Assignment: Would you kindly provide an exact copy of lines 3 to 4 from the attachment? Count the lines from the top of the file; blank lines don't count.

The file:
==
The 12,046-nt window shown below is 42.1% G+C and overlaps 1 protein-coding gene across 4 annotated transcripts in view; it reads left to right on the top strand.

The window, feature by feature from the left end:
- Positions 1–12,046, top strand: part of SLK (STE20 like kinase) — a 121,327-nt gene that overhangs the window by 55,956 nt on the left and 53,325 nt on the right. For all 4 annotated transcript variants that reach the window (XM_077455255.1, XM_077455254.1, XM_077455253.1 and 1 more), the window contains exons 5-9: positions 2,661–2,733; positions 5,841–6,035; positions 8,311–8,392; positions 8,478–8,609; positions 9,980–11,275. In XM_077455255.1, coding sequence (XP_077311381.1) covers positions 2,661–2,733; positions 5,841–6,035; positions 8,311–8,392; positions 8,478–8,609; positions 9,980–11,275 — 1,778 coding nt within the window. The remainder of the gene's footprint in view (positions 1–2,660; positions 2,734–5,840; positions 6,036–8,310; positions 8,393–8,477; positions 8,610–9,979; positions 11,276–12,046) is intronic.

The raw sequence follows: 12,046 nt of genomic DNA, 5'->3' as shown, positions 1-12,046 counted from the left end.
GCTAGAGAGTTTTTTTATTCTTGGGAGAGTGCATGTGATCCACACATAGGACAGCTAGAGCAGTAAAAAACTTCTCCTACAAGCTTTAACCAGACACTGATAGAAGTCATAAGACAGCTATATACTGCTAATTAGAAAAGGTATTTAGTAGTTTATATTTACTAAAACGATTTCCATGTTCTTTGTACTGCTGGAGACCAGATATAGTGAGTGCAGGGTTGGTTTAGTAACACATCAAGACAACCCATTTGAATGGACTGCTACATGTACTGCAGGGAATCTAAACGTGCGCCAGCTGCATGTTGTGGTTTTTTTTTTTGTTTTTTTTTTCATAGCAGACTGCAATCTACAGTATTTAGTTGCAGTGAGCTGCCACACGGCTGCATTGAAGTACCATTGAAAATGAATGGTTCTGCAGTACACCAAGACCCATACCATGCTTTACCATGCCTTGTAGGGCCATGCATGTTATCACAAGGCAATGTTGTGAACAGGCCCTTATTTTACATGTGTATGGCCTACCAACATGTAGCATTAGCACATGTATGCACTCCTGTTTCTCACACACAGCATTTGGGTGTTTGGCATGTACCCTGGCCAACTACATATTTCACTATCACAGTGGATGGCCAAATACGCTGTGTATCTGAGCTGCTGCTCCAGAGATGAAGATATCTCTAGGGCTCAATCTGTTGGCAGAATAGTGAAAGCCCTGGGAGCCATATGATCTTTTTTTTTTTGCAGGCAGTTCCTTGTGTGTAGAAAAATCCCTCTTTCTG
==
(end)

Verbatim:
- Positions 1–12,046, top strand: part of SLK (STE20 like kinase) — a 121,327-nt gene that overhangs the window by 55,956 nt on the left and 53,325 nt on the right. For all 4 annotated transcript variants that reach the window (XM_077455255.1, XM_077455254.1, XM_077455253.1 and 1 more), the window contains exons 5-9: positions 2,661–2,733; positions 5,841–6,035; positions 8,311–8,392; positions 8,478–8,609; positions 9,980–11,275. In XM_077455255.1, coding sequence (XP_077311381.1) covers positions 2,661–2,733; positions 5,841–6,035; positions 8,311–8,392; positions 8,478–8,609; positions 9,980–11,275 — 1,778 coding nt within the window. The remainder of the gene's footprint in view (positions 1–2,660; positions 2,734–5,840; positions 6,036–8,310; positions 8,393–8,477; positions 8,610–9,979; positions 11,276–12,046) is intronic.

The raw sequence follows: 12,046 nt of genomic DNA, 5'->3' as shown, positions 1-12,046 counted from the left end.